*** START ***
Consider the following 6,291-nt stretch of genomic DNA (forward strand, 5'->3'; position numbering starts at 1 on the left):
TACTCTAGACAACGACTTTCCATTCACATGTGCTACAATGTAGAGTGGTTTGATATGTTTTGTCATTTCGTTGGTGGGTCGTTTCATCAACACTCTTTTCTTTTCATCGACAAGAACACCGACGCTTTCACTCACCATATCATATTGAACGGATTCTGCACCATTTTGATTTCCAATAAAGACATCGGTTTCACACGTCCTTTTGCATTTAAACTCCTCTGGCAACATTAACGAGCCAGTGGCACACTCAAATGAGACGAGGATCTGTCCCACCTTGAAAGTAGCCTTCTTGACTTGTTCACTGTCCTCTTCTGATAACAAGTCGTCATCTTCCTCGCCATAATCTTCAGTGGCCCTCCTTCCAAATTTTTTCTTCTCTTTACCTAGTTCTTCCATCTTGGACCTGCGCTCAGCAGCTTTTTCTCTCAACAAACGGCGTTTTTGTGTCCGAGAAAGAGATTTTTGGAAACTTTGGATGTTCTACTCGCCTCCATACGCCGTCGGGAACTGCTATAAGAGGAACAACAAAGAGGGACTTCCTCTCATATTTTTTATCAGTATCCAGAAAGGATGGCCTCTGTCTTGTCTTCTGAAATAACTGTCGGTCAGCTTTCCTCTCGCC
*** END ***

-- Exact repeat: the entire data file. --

Consider the following 6,291-nt stretch of genomic DNA (forward strand, 5'->3'; position numbering starts at 1 on the left):
TACTCTAGACAACGACTTTCCATTCACATGTGCTACAATGTAGAGTGGTTTGATATGTTTTGTCATTTCGTTGGTGGGTCGTTTCATCAACACTCTTTTCTTTTCATCGACAAGAACACCGACGCTTTCACTCACCATATCATATTGAACGGATTCTGCACCATTTTGATTTCCAATAAAGACATCGGTTTCACACGTCCTTTTGCATTTAAACTCCTCTGGCAACATTAACGAGCCAGTGGCACACTCAAATGAGACGAGGATCTGTCCCACCTTGAAAGTAGCCTTCTTGACTTGTTCACTGTCCTCTTCTGATAACAAGTCGTCATCTTCCTCGCCATAATCTTCAGTGGCCCTCCTTCCAAATTTTTTCTTCTCTTTACCTAGTTCTTCCATCTTGGACCTGCGCTCAGCAGCTTTTTCTCTCAACAAACGGCGTTTTTGTGTCCGAGAAAGAGATTTTTGGAAACTTTGGATGTTCTACTCGCCTCCATACGCCGTCGGGAACTGCTATAAGAGGAACAACAAAGAGGGACTTCCTCTCATATTTTTTATCAGTATCCAGAAAGGATGGCCTCTGTCTTGTCTTCTGAAATAACTGTCGGTCAGCTTTCCTCTCGCC